After the quirky sweet pluck of You Think It's Like This, But Really It's Like This, hearing Mirah's latest EP is a trip into a different frontier. Literally. The armed cowgirl on the cover, cocking her gun from the back of a galloping horse, clues us in to the runaway sound of the EP's title track, while the blurb inside describes Cold Cold Water as a "hell-for-leather Western tragedy; masked cowgirl tells of lawless heartbreak in her own words. With embellishments of famous open-range rustler Phil Elvirum [the producer]."
The sleeve's allusion to cinema isn't too farfetched "Cold Cold Water" unfolds like an epic tale, and the many "excerpts" from the song that book-end the EP work like a behind-the-scenes peek at how the narrative was constructed. This may seem like a cynical move to plump up the track listing (there are 12 "songs" on the EP), as some of the individual song segments are extremely short Track 11 is 24 seconds of dirgy bass and percussion isolated from "Cold Cold Water"'s body. Track 12 notches up a mere 46 seconds, but it's 46 seconds brimming with diversion and drama furious handclaps, marching-drum fervor, soaring voices and theatrical strains of violin. Most of the "excerpts" do illuminate and highlight the intense stagework of "Cold Cold Water" as a whole.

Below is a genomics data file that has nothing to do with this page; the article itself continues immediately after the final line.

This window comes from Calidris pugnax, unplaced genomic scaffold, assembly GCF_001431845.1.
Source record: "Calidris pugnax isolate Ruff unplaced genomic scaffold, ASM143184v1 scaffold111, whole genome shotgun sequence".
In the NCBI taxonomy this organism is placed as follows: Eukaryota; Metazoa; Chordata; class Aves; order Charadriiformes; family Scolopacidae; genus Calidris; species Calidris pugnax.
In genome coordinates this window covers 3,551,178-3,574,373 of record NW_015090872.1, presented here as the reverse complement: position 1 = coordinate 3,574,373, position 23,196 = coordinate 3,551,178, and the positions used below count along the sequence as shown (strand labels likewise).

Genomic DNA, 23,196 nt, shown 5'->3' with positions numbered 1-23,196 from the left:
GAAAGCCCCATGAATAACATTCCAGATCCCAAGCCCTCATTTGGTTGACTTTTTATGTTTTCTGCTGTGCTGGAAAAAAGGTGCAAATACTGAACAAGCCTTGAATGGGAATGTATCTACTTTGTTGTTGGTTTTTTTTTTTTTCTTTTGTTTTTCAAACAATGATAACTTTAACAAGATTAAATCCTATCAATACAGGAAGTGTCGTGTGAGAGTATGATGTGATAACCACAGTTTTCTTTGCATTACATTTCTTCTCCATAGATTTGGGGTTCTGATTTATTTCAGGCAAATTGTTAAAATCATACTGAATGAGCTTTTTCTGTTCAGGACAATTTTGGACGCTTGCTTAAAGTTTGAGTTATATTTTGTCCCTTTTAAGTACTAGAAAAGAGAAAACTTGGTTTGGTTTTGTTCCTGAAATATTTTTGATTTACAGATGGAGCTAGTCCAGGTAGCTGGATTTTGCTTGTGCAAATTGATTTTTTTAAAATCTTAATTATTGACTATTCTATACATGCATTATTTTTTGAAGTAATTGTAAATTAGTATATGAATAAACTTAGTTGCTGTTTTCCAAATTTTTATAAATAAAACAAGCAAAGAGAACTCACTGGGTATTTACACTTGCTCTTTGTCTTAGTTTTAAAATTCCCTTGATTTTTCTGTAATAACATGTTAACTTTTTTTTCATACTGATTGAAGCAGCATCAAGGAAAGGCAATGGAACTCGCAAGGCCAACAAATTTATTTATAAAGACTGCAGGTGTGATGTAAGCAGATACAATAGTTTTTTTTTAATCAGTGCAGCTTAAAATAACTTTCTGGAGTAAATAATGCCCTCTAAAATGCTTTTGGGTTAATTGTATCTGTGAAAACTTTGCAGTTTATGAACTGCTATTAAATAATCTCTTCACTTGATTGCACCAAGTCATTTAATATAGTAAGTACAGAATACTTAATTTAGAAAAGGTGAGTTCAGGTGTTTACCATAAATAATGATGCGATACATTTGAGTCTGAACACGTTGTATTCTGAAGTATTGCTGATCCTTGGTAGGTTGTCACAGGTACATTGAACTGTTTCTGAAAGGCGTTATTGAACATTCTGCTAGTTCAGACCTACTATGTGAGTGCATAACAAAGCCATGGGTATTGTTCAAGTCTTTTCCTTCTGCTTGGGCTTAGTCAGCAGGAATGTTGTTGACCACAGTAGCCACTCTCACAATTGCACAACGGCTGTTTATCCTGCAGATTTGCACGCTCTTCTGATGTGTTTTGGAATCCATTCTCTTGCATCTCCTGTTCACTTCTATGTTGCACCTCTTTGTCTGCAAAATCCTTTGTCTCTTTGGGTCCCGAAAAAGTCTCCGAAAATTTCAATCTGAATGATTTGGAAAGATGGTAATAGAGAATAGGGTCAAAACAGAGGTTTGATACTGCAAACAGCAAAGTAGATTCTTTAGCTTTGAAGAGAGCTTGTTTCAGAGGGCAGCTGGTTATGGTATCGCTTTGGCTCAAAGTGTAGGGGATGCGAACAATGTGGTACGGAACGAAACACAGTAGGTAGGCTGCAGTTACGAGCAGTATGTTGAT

As for the song itself, it kicks off with a deceptive calm: "I saddled up my pony right/ and rode into the ghostly night," Mirah sings over a lazy strum, before the stampede of percussion and violin swells greets the listener head-on. A morose organ serenade is truncated by the monumental pounding of drums; sweet plucking turns into engine drones, and the mammoth charge of horses is evoked once more through the storming drums and violins. Mirah illustrates her melodramatic tale with gunfire-like handclaps, charged yells, high-stakes violin melancholy, and a percussion section as cutting, intense and well synthesized as a war strategy.
In contrast to the symphonic thunder and intricate tension of "Cold Cold Water," the two other songs (yes, actual songs) on this EP are acoustic numbers with the winsome Mirah hooks the lo-fi hi-melody trademark that was minted so finely on You Think It's Like This, But Really It's Like This. If anything bundles the disparate-sounding set together, it's Mirah's emphatic, gorgeous vocals. The title track, however, is the one that really leaves you besieged. Watch that gunsmoke.